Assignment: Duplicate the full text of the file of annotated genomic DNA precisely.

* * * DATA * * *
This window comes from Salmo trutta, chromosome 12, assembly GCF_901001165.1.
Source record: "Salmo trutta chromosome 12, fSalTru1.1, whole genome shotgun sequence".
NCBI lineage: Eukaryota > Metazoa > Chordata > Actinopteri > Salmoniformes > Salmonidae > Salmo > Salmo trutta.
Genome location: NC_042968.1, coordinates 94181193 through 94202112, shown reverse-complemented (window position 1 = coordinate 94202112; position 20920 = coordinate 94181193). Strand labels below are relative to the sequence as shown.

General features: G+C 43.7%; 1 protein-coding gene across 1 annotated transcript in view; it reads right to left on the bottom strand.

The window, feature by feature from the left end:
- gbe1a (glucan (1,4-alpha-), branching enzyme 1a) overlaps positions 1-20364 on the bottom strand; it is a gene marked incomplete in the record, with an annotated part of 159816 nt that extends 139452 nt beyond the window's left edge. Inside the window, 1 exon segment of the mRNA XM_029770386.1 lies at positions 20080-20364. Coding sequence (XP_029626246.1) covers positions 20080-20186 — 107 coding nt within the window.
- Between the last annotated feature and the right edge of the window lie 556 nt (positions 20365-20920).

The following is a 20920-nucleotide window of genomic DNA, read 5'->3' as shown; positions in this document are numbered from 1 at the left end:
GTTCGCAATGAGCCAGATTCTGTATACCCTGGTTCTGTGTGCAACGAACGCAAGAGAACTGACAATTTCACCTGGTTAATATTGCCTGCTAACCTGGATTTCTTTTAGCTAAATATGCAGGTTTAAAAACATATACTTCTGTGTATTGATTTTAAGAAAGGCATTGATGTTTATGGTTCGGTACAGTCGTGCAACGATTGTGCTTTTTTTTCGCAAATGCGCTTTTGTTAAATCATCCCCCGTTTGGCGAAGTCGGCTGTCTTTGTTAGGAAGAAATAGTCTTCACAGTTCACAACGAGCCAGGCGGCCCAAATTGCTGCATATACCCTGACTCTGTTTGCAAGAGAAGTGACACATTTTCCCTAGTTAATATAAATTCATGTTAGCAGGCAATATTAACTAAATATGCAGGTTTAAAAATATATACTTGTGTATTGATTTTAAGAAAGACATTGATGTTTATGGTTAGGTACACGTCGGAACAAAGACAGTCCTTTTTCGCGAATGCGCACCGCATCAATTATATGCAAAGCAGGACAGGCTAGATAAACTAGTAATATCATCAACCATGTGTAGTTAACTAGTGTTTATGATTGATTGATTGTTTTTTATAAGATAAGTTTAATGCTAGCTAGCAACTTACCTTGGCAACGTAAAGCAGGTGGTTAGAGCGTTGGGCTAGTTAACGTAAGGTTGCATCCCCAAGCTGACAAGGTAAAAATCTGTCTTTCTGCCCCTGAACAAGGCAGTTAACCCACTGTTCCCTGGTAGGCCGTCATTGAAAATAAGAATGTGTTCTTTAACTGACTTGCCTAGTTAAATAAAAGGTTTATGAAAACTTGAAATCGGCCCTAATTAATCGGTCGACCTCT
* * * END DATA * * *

This window comes from Salmo trutta, chromosome 12, assembly GCF_901001165.1.
Source record: "Salmo trutta chromosome 12, fSalTru1.1, whole genome shotgun sequence".
NCBI lineage: Eukaryota > Metazoa > Chordata > Actinopteri > Salmoniformes > Salmonidae > Salmo > Salmo trutta.
Genome location: NC_042968.1, coordinates 94181193 through 94202112, shown reverse-complemented (window position 1 = coordinate 94202112; position 20920 = coordinate 94181193). Strand labels below are relative to the sequence as shown.

General features: G+C 43.7%; 1 protein-coding gene across 1 annotated transcript in view; it reads right to left on the bottom strand.

The window, feature by feature from the left end:
- gbe1a (glucan (1,4-alpha-), branching enzyme 1a) overlaps positions 1-20364 on the bottom strand; it is a gene marked incomplete in the record, with an annotated part of 159816 nt that extends 139452 nt beyond the window's left edge. Inside the window, 1 exon segment of the mRNA XM_029770386.1 lies at positions 20080-20364. Coding sequence (XP_029626246.1) covers positions 20080-20186 — 107 coding nt within the window.
- Between the last annotated feature and the right edge of the window lie 556 nt (positions 20365-20920).

The following is a 20920-nucleotide window of genomic DNA, read 5'->3' as shown; positions in this document are numbered from 1 at the left end:
GTTCGCAATGAGCCAGATTCTGTATACCCTGGTTCTGTGTGCAACGAACGCAAGAGAACTGACAATTTCACCTGGTTAATATTGCCTGCTAACCTGGATTTCTTTTAGCTAAATATGCAGGTTTAAAAACATATACTTCTGTGTATTGATTTTAAGAAAGGCATTGATGTTTATGGTTCGGTACAGTCGTGCAACGATTGTGCTTTTTTTTCGCAAATGCGCTTTTGTTAAATCATCCCCCGTTTGGCGAAGTCGGCTGTCTTTGTTAGGAAGAAATAGTCTTCACAGTTCACAACGAGCCAGGCGGCCCAAATTGCTGCATATACCCTGACTCTGTTTGCAAGAGAAGTGACACATTTTCCCTAGTTAATATAAATTCATGTTAGCAGGCAATATTAACTAAATATGCAGGTTTAAAAATATATACTTGTGTATTGATTTTAAGAAAGACATTGATGTTTATGGTTAGGTACACGTCGGAACAAAGACAGTCCTTTTTCGCGAATGCGCACCGCATCAATTATATGCAAAGCAGGACAGGCTAGATAAACTAGTAATATCATCAACCATGTGTAGTTAACTAGTGTTTATGATTGATTGATTGTTTTTTATAAGATAAGTTTAATGCTAGCTAGCAACTTACCTTGGCAACGTAAAGCAGGTGGTTAGAGCGTTGGGCTAGTTAACGTAAGGTTGCATCCCCAAGCTGACAAGGTAAAAATCTGTCTTTCTGCCCCTGAACAAGGCAGTTAACCCACTGTTCCCTGGTAGGCCGTCATTGAAAATAAGAATGTGTTCTTTAACTGACTTGCCTAGTTAAATAAAAGGTTTATGAAAACTTGAAATCGGCCCTAATTAATCGGTCGACCTCT